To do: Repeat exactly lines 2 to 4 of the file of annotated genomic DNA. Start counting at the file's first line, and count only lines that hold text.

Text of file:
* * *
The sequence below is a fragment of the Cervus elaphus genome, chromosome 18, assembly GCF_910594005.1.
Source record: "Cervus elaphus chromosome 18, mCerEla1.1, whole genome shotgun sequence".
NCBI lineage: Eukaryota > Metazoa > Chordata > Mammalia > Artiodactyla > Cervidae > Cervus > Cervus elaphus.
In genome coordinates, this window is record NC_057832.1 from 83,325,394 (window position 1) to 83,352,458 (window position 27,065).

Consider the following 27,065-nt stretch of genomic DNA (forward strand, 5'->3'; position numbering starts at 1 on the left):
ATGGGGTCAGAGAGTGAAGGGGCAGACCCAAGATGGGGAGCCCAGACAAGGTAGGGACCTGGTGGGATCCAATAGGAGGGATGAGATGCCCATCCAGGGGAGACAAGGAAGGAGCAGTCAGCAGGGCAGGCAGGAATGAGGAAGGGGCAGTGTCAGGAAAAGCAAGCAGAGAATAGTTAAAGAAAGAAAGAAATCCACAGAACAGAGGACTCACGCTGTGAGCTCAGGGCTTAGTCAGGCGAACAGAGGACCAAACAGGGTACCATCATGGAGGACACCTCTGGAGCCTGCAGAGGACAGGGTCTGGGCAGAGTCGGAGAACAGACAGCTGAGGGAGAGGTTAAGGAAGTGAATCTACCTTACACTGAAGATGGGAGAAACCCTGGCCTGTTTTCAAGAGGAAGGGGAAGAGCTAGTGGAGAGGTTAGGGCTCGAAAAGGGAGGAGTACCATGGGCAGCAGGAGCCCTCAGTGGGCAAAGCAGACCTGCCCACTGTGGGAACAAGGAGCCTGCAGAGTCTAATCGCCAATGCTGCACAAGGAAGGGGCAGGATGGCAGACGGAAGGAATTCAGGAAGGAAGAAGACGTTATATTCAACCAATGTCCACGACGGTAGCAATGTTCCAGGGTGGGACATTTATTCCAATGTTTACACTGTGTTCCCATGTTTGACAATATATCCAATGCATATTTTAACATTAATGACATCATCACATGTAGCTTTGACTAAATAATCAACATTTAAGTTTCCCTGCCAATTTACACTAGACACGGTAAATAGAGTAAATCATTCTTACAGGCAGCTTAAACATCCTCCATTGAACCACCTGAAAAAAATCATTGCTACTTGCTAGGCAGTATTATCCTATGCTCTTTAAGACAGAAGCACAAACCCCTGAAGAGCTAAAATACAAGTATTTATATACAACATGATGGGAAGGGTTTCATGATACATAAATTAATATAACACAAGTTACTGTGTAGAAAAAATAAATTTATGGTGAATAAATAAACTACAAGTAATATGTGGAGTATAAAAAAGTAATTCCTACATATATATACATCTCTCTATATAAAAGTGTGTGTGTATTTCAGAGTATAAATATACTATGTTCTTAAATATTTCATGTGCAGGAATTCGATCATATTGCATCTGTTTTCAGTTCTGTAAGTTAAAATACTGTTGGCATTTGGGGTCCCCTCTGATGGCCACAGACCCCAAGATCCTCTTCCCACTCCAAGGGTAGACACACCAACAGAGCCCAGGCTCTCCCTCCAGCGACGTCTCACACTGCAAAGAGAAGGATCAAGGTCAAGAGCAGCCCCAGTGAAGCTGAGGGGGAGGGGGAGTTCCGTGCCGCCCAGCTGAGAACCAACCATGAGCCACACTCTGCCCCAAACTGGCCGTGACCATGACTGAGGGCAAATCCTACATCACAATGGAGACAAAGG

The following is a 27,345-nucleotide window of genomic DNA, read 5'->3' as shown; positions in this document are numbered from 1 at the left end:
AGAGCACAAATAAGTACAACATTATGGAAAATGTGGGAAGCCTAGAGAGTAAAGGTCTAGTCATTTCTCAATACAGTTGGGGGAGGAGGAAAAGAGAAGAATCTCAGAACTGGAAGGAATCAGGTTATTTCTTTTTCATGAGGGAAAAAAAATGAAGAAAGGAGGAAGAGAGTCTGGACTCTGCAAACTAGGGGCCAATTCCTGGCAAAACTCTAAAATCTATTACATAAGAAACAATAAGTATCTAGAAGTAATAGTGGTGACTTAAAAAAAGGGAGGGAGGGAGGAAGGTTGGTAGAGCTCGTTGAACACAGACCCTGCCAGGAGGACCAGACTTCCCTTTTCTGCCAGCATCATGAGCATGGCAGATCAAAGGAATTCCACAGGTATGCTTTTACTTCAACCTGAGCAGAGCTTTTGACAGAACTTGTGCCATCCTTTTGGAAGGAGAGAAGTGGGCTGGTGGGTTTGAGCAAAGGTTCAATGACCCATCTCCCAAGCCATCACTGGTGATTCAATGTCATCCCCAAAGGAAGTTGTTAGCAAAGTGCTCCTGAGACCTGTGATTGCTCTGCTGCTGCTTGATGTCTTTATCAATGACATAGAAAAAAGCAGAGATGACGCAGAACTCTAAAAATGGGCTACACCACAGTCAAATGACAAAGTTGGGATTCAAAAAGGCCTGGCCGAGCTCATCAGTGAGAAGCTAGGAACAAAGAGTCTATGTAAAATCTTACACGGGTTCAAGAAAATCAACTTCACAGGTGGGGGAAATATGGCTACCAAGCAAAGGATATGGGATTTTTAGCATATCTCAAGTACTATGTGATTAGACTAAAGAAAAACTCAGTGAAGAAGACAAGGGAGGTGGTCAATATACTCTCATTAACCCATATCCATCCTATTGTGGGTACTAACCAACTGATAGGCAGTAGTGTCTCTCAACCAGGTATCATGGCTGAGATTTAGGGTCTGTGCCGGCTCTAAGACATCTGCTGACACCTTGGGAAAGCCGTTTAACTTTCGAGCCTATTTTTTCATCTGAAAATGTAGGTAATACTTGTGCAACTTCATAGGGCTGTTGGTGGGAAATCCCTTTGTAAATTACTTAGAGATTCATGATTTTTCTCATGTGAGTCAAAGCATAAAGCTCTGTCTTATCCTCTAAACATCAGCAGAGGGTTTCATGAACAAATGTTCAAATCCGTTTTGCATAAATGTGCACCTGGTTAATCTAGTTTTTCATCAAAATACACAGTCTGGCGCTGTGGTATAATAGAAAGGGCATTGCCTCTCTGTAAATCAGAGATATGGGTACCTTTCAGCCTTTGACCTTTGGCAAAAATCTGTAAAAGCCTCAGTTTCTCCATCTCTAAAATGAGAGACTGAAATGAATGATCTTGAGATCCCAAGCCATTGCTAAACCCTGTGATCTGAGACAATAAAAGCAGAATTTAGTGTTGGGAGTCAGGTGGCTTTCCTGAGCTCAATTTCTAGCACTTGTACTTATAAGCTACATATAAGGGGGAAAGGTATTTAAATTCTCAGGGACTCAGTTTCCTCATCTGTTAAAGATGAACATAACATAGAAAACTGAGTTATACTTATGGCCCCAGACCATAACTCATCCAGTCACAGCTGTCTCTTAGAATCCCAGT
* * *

Source record: "Cervus elaphus chromosome 18, mCerEla1.1, whole genome shotgun sequence".
NCBI lineage: Eukaryota > Metazoa > Chordata > Mammalia > Artiodactyla > Cervidae > Cervus > Cervus elaphus.
In genome coordinates, this window is record NC_057832.1 from 83,325,394 (window position 1) to 83,352,458 (window position 27,065).